There is to be a legal challenge taken to the Court of Appeal by a landlord denied possession of their property because they had not served a gas safety certificate until after the tenancy started.
The landlord had initially been granted an order to possess the property using Section 21, but the tenant successfully appealed on the grounds that they were not provided with a gas safety certificate before moving in.
Although the certificate was later served by the landlord, the court said that the landlord’s Section 21 powers were invalid due to late serving of the gas safety certificate.
The court case, Trecarrel House Ltd v Rouncefield, was heard at Exeter County Court last month, where the landlord was granted the order, before the tenant successfully appealed, which has led to the legal challenge.
Until a recent similar case, Caridon Property Ltd v Monty Shoolt, was heard at a county court, landlords and agents who had failed to issue a gas safety certificate at the prescribed time, could do so later on before serving a Section 21 notice.
However, despite county court not establishing precedent in law, the judge of the earlier case, Jan Luba, is a recognised authority on housing law, and has co-written a book, Defending Possession Proceedings, which district judges use when deciding how to apply the law.
With the legal challenge now going to the Court of Appeal it is likely that the decision there will set precedent in law.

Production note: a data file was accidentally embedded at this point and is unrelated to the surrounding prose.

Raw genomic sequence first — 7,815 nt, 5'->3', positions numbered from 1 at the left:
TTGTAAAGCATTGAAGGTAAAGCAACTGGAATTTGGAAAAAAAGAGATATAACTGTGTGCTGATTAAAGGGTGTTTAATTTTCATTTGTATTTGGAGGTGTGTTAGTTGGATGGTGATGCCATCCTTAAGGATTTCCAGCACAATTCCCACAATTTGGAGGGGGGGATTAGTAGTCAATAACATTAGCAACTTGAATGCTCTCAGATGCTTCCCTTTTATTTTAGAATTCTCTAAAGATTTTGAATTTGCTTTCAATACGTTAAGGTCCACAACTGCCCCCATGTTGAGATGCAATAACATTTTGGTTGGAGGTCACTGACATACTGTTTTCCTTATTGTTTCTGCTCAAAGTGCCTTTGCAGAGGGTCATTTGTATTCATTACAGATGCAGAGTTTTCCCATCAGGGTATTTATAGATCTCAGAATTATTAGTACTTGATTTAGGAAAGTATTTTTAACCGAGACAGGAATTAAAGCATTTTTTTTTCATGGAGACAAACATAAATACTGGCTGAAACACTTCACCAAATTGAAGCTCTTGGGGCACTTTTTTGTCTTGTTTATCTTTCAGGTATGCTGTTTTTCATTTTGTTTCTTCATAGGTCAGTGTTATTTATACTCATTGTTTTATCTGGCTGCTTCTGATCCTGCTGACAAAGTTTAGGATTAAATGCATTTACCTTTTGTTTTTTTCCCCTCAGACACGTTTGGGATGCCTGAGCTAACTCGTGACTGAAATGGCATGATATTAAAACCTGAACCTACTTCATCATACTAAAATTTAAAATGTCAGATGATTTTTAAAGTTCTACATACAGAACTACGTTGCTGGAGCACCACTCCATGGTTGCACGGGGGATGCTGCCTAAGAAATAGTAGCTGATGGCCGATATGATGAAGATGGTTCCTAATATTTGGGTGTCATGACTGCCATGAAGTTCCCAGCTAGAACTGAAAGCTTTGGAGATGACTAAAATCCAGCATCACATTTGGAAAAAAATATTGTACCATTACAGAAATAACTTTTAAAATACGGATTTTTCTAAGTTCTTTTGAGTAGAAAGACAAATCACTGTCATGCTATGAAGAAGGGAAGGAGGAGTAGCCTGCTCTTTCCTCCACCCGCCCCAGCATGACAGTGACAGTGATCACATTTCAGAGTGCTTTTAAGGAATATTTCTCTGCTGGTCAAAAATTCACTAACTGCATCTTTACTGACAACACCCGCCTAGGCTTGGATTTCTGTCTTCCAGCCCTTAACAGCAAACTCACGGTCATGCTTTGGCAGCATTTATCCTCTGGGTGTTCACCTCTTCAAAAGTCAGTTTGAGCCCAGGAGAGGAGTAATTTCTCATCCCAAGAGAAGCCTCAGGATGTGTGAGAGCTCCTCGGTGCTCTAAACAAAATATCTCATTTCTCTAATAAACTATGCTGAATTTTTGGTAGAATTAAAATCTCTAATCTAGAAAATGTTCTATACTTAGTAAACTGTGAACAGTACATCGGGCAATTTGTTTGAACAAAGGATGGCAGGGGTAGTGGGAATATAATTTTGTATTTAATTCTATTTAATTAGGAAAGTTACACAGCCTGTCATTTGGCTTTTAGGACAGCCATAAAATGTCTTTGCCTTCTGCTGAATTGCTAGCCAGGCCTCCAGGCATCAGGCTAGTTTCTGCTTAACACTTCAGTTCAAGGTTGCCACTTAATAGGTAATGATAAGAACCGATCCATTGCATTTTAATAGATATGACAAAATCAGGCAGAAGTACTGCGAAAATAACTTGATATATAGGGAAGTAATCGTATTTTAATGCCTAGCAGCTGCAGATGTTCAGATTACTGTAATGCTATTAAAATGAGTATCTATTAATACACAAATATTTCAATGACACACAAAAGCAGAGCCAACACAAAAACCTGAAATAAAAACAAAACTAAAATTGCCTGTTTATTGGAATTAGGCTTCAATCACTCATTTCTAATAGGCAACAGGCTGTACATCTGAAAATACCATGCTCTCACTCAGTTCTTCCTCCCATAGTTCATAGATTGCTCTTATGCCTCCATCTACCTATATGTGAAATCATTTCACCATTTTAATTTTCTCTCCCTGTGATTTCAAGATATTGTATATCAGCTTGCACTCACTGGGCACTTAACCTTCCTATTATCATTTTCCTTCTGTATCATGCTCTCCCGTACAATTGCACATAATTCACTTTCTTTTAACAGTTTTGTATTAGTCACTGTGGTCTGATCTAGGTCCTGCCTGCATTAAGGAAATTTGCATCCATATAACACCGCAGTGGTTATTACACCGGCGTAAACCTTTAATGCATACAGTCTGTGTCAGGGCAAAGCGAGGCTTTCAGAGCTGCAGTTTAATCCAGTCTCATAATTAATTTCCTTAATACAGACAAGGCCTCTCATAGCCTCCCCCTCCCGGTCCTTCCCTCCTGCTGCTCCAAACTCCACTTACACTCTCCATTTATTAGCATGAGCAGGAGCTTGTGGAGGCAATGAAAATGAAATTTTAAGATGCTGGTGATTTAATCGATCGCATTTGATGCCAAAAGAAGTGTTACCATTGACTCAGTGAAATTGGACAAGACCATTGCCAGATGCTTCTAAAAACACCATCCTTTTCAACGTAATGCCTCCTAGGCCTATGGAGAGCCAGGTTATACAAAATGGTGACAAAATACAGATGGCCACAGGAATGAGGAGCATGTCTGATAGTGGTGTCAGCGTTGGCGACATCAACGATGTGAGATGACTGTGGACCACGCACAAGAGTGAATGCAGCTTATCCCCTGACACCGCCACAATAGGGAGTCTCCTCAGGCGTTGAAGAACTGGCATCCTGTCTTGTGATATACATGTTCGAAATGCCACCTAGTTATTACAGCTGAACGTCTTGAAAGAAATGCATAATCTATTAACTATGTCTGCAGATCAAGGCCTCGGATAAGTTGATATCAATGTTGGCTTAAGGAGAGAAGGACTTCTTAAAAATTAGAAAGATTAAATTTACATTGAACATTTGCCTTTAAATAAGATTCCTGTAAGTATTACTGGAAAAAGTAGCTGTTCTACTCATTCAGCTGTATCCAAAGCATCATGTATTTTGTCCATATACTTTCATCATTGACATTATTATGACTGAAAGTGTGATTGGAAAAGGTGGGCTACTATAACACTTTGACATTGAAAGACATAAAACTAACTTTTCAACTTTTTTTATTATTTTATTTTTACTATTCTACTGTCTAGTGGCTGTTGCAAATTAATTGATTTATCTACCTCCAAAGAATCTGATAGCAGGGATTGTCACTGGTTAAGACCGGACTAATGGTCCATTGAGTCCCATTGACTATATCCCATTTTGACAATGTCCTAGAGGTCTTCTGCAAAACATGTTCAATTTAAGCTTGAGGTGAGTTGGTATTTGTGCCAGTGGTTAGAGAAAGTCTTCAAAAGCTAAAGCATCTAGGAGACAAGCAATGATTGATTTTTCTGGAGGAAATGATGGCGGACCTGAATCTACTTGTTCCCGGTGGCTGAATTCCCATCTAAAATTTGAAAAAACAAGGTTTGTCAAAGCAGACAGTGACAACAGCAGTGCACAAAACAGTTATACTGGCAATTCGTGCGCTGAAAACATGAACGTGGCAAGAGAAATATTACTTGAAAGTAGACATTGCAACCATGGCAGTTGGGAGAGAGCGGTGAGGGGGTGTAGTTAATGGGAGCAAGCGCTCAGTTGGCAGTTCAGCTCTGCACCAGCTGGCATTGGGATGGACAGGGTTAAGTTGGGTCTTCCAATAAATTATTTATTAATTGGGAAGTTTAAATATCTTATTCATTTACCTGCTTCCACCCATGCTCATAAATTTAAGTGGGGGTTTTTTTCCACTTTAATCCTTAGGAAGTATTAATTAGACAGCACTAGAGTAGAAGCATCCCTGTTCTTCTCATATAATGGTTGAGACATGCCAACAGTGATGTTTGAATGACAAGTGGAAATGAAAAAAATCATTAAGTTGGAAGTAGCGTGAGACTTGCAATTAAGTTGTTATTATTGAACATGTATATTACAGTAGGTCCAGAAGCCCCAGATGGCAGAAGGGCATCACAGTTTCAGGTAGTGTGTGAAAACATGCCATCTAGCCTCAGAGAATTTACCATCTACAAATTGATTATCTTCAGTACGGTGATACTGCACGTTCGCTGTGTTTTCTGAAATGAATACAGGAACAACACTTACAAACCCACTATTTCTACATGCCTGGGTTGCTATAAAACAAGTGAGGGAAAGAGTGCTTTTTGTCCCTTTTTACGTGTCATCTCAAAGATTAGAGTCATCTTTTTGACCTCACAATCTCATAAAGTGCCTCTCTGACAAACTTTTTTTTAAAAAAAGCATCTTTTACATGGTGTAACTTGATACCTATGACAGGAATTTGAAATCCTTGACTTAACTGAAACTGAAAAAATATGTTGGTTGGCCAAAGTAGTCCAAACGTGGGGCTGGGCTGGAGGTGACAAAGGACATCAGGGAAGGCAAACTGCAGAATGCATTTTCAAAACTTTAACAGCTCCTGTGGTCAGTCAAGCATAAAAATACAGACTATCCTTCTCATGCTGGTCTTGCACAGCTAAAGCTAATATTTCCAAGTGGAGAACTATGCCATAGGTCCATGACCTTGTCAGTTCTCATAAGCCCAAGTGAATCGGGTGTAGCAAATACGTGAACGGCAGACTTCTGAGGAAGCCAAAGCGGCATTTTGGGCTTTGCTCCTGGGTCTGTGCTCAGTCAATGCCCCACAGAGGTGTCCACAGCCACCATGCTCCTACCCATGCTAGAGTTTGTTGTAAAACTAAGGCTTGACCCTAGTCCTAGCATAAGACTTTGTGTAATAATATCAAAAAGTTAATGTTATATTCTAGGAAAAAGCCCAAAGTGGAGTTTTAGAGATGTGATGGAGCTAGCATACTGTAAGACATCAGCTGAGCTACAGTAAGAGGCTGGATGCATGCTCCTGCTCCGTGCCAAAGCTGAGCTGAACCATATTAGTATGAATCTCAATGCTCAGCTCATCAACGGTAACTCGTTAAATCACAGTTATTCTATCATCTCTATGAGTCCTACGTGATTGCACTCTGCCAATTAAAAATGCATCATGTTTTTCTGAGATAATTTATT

The Residential Landlords Association is supporting the landlord, Trecarrell House, in the legal challenge.
David Smith, lawyer and policy director of the RLA, said of the forthcoming legal challenge: ‘Protecting the rights of landlords to repossess properties in legitimate circumstances is key to providing the confidence the sector needs to offer longer tenancies.’
He continued: ‘The landlord in this case was not seeking to shirk their responsibilities and provided the certificates that were needed. We will fight to ensure that if nothing else, logic prevails.’
20 March 2019
The implementation and costs of landlord licensing schemes in Britain are a lottery.
That’s the conclusion of a new analysis of licensing charges between local authorities conducted by Direct Line for Business.
It shows a large variance with the cost of a new licence ranging from just £55 to £1,150.
In Liverpool the cost of a licence for a first property is £412, whereas in Salford just 30 miles away it is over 51 per cent higher at £625. The average landlord licence across the UK costs £591.